John Schwab looks back on 45 years with McGuffey Lane and his unlikely decision to join one of Ohio’s most popular bands of the ’80s

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In January 1977, musician John Schwab was burnt out on playing in bands.

Little did he know, he was about to transition from playing solo acoustic sets to playing with McGuffey Lane, one of the most popular and successful bands to come out of Ohio.

Famously named after the street in Athens, OH where founding member Steve Reis grew up, McGuffey Lane was not only the iconic house band for Ohio venues such as The Castle and Zachariah’s Red Eye Saloon for years at a time, they also famously toured with the likes of the Allman Brothers, Charlie Daniels, The Judds, and The Marshall Tucker Band.

On Saturday, March 5, McGuffey Lane will perform at the Majestic Theatre in Chillicothe (45 East Second Street), and WOUB had the opportunity to conduct an exclusive interview with longtime McGuffey Lane member John Schwab.

Schwab looks back fondly on his early days with McGuffey Lane, playing a rigorous schedule with them as the house band for Columbus’ The Castle.

“When I got in McGuffey Lane, it was just really refreshing because everybody was working as a team — everybody was contributing. And the crowd was the best thing. I mean, I’d been playing music professionally since I was a kid — but when we started playing [The Castle], man, it’s just like the crowds went nuts!” said Schwab. “I’m not kidding: there would literally be 200 to 300 people lined up around the block, people who brought their coolers, stuff like that. And they’d be there two, three hours before the gates opened, they would just be sitting on the sidewalk.”

Schwab said several factors attracted such large crowds to the group’s performances.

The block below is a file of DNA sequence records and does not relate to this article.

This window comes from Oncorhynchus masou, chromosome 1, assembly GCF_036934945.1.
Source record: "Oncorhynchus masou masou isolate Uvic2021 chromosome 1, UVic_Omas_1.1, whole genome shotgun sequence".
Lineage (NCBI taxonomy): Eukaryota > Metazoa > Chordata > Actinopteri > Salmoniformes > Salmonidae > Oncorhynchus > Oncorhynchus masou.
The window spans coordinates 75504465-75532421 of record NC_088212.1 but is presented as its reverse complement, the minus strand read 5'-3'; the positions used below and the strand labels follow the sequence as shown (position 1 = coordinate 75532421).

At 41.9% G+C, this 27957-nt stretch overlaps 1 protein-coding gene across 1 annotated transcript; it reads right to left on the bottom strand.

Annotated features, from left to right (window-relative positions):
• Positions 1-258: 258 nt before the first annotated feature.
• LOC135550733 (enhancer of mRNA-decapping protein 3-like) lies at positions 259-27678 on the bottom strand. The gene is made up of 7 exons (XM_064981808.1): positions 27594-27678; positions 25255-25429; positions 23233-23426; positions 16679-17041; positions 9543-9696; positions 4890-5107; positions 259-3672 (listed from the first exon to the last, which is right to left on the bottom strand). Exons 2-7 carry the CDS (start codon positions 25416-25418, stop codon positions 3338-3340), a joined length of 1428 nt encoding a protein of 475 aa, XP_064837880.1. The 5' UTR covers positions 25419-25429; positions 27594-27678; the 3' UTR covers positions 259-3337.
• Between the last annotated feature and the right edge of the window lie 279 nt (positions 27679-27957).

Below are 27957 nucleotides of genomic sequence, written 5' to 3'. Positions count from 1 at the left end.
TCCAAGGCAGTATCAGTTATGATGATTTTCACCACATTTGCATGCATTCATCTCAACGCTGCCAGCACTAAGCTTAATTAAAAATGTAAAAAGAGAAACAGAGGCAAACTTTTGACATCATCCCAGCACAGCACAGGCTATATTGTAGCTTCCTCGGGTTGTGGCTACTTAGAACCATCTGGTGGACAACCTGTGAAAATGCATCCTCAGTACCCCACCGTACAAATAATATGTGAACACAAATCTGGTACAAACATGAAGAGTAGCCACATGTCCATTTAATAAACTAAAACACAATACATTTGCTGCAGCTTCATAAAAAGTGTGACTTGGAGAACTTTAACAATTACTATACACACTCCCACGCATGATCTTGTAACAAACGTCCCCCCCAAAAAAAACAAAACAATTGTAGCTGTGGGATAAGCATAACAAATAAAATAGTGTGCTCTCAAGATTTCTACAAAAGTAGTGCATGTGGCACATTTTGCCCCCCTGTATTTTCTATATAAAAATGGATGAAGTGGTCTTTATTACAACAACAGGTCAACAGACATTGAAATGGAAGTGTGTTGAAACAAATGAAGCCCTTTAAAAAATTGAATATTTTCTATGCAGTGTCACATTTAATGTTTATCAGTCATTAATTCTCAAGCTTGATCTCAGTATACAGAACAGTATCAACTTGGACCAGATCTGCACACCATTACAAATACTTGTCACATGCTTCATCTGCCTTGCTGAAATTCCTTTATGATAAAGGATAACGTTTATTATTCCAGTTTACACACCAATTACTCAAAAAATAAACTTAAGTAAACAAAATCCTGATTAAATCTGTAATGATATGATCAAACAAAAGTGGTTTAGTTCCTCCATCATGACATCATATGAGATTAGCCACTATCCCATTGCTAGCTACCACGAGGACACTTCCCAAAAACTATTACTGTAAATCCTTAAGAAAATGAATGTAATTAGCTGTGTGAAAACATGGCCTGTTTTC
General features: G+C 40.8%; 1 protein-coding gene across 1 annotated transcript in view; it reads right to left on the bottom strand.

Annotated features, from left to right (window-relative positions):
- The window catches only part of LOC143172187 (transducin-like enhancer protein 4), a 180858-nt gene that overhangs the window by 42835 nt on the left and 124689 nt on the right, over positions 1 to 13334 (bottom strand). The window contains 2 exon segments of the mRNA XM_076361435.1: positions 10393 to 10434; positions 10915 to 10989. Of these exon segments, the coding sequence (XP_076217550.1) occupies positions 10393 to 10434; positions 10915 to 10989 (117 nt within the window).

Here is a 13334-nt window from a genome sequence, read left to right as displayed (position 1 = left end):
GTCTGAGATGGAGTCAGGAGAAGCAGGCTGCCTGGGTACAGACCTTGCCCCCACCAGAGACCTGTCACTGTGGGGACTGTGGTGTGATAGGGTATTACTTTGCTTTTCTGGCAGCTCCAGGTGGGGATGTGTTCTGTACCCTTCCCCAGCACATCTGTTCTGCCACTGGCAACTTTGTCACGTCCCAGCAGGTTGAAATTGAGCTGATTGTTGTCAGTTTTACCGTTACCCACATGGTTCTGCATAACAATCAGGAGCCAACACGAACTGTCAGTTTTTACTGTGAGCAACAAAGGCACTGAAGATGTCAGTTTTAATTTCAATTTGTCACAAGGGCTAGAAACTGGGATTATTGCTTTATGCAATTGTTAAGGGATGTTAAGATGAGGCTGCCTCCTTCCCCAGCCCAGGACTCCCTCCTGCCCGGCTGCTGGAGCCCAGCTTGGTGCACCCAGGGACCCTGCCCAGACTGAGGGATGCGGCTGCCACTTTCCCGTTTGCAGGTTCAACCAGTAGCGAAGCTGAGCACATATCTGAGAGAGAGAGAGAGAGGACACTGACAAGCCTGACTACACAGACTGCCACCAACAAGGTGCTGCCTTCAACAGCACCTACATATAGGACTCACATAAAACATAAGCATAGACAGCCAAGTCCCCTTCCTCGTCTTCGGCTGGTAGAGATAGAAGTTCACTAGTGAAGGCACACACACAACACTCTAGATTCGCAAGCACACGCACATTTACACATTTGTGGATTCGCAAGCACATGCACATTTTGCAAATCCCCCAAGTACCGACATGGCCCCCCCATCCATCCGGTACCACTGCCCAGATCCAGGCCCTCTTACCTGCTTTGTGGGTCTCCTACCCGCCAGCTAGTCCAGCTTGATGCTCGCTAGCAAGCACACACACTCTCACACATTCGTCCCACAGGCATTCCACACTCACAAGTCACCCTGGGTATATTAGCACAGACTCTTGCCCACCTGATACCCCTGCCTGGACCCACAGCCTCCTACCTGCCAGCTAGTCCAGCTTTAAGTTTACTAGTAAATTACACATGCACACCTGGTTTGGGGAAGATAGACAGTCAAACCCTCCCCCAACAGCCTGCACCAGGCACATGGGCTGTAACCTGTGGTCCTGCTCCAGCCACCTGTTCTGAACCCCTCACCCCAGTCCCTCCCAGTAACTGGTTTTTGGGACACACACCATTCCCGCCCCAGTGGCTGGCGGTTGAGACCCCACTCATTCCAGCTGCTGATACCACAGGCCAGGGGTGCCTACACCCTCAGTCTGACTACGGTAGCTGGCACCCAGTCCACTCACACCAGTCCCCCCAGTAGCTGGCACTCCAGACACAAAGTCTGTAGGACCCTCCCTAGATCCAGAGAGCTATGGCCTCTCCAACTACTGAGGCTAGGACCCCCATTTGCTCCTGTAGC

“I think the songs were good. I think the players were good. And I think everyone in the band had a really different vibe to them and a very outgoing personality. And I just think it was perfect time for that style of music, which was really popular at the time. We just fit right in — from the Crosby, Stills, and Nash to The Eagles to The Allman Brothers,” said Schwab. “But, what I heard more than anything wasn’t about the music or the way we sounded — it was ‘you guys look like you’re having so much fun,’ and, that, I think, was a big part of it.”

In August of 1980, McGuffey Lane released their self-titled debut via Paradise Island Records. The album quickly sold 40,000 in the Columbus area, attracting the attention of Atlantic Records, who then released the band’s debut full-length through their Atco label. The success of the national release of the record led to McGuffey Lane touring with the Allman Brothers Band, Charlie Daniels, The Judds, and The Marshall Tucker Band.


The ’80s were a busy time for McGuffey Lane, and 1981 and 1982 would see the release of an album each for the band, those being “Aqua Dreams” and “Let the Hard Times Roll,” respectively. Then, in 1984, tragedy struck when band member Stephen “Tebes” Douglass passed away after a motorcycle accident. McGuffey Lane’s four album, 1984’s “Day by Day,” was dedicated to Douglass. Shortly after the release of “Day by Day,” band member Bobby Gene McNelley decided to leave the group.

The band would continue to play, mostly throughout Ohio, until disbanding in 1990. However, by 1995, the group had come back together – and by 1998, McGuffey Lane consisted of the lineup audiences will recognize at the band’s upcoming performance at the Majestic Theater. This lineup includes Schwab, Terry Efaw, Casey McGowan, Molly Pauken, Randy Huff, and Kevin Reed.

Some 45 years after taking the plunge, Schwab is grateful that he took the chance of joining McGuffey Lane, even if he had been pretty sure he wasn’t going to be playing in a band ever again only a little while before joining. Schwab said the reason McGuffey Lane has remained relevant, and perhaps the reason he’s been content to be in the band for so many years, has a lot to do with the group’s overall attitude.

“One of the big things for me, as far as being a performer as myself — is that I see what kills other people. And I think one of the big things is complacency. I think that if you don’t put your heart into it a hundred percent, every night, people can tell. And you can’t fool the public,” he said. “And you know, I’ve felt myself going down that rabbit hole many times, especially when I first started playing solo. I’d play at a club and people would be listening. Then all of a sudden they’d be drunk and weren’t paying attention. I’d want to quit two or three times an hour back in those days. And I know I’ve seen it happen to other musicians where they grow complacent — you could just see it written all over their face.”

McGuffey Lane will perform at the Majestic Theatre on Saturday, March 5. Find information on how to buy tickets at